How were you raised? That’s a broad question, but today I want you to think about some of the home teachings you received as a child.
I grew up in a household where my parents emphasized manners. My five sisters and I were always encouraged to say, please, thank you, and you're welcome.
Did I always follow my parents’ rules? No, but the seeds of politeness were planted in me as a child. My mom and dad hoped that I would grow from a mannish boy to a respectable man.
Partnered with my wife, I do my best to instill in our three children the importance of saying thank you and demonstrating other polite behaviors toward anyone they meet in this vast world. Today, we celebrate five years abroad. Are we perfect parents? No.
Keep reading because I am taking you somewhere in this post.
Last week, I taught a virtual capoeira class for an elementary school in Los Angeles. A second-grade teacher contacted me for help with a unit on Afro-Brazilian and Latinx resistance movements. I shared some resources with her and agreed to provide an interactive presentation for her students via Zoom.
The history of capoeira’s involvement in the struggle for freedom in Brazil aligned with the teacher’s learning objectives. I gave thanks to God and the ancestors for the opportunity to share capoeira with young people in the States from my home in Antigua.
My guest presentation consisted of a brief history lesson and an introduction to the percussion instruments and movements of capoeira with my children. I could tell that the students loved what I taught them from the multiple smiles and questions.
The next day, I received an email from the teacher. She shared with me a video and pictures of thank you cards from the students.
The thank you cards and the video made a great start to a week, where we celebrated World Teacher’s Day. This week, they remained with me as I acknowledged Indigenous Peoples' Day and reflected on my ancestors' contributions to a society that makes similar holidays necessary.
When is the last time you said thank you? You don’t know how far these two words can go to bless someone else.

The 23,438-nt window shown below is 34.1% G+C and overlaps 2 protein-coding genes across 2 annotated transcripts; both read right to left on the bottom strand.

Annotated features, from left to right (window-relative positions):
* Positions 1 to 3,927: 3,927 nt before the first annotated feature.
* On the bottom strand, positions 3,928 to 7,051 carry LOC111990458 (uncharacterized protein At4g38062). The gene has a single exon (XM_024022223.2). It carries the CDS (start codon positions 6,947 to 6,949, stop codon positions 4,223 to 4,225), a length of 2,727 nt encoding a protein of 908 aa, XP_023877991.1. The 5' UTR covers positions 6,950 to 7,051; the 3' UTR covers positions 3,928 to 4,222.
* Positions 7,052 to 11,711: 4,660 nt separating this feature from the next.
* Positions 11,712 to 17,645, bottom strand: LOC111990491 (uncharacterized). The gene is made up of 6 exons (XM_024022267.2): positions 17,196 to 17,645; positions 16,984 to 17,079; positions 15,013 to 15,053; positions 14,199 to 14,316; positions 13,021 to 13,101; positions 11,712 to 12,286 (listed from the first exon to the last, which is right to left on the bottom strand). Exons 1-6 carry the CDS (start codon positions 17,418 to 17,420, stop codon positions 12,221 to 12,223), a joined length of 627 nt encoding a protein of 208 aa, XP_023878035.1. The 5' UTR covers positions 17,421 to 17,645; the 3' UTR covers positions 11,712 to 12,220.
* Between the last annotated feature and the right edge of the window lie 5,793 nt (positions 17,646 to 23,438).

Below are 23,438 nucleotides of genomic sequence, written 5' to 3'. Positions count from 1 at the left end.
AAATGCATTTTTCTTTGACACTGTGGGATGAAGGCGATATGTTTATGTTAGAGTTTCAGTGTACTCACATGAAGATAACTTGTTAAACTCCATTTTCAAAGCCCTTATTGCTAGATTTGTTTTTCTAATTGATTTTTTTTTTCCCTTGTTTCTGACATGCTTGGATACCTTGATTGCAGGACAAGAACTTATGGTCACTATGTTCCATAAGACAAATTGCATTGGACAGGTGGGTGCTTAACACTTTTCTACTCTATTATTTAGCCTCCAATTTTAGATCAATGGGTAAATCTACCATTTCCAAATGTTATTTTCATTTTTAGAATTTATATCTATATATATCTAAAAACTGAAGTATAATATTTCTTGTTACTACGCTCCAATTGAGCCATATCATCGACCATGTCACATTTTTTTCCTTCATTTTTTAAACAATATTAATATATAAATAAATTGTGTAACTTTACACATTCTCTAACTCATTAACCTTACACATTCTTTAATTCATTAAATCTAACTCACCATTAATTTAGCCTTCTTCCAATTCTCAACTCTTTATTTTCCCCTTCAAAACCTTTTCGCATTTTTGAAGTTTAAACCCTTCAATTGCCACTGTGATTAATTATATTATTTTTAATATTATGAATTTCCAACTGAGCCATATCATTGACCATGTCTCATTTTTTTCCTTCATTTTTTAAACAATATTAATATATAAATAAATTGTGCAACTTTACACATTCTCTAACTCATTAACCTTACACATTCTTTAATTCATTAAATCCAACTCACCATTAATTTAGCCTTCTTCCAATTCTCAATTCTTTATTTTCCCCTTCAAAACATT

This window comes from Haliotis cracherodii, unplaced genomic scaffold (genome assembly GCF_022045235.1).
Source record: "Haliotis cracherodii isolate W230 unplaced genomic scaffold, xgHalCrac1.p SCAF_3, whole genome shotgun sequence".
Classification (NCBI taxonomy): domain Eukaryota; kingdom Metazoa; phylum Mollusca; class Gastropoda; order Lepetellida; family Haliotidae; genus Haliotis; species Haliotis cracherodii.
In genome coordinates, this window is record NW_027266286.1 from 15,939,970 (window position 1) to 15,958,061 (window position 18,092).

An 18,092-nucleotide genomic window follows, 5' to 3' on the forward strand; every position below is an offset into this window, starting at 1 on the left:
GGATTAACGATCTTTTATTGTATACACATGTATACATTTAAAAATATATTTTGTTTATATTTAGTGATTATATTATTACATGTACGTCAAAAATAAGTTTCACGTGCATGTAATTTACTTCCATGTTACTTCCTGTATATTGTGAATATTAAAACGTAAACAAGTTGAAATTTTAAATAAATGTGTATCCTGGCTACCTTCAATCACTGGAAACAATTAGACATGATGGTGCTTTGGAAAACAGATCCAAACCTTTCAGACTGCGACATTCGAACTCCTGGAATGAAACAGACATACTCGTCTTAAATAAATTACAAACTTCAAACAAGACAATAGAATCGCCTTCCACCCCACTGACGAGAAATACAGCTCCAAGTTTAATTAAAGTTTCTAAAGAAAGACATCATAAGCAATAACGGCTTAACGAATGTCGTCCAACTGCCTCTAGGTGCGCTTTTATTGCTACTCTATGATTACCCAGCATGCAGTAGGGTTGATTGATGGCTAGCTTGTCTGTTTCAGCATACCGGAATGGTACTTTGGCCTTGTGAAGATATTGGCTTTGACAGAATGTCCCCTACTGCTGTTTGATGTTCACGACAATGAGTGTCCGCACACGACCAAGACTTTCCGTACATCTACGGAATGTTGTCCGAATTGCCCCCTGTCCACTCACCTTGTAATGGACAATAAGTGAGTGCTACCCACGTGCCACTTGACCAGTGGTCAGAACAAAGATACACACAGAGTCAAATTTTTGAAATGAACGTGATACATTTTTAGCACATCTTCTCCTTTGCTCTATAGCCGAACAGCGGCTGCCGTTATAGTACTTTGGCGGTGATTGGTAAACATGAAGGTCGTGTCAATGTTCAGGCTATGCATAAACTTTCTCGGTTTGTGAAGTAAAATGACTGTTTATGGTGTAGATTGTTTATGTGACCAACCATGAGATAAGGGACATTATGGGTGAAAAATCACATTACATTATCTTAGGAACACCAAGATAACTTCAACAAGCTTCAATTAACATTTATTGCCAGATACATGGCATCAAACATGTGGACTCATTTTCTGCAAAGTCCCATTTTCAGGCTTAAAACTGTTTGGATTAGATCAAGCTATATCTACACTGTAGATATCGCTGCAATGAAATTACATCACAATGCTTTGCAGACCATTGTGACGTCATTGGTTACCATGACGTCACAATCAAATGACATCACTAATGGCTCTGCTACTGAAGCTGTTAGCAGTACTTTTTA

Maybe my parents knew about the power of polite behaviors, and that’s why they insisted we adopt manners. I resisted many of my parents' teachings as a child because I assumed it was another attempt to mold me into the perfect church boy. As a parent and teacher, I now understand the significance of embodying kindness and expressing gratitude toward others.
Do I still have my moments? Absolutely! When I ask my children to bring me something, I don’t always say thank you.
If you could read the thoughts in my brain, you would see phrases such as, “I’m their father. They should do what I tell them. The thank you is in the food they eat and the warm beds where they sleep!”
What about you? Are there times when you take others for granted?
Do you struggle with accepting thank you after someone delivers you a compliment? Instead of saying you're welcome or another appropriate response, you brush it off. You say, “it’s no big deal!” I struggle with accepting praise also.
This week, I want to encourage you to say thank you to one person. Say thank you to the person who bags your groceries. Take it further and send someone a digital or paper thank you card.
To practice what I preach, I made myself say thank you to the dentist responsible for numbing my gums with two injections this week to fill cavities. The pain and discomfort didn't help me to say anything to him, but an incoherent thank you rolled off my sore tongue.
Polite gestures help others understand that you appreciate their time, effort, skills, talent, or presence in your life. So do me a favor and share this post with one person in your circle. I thank you in advance!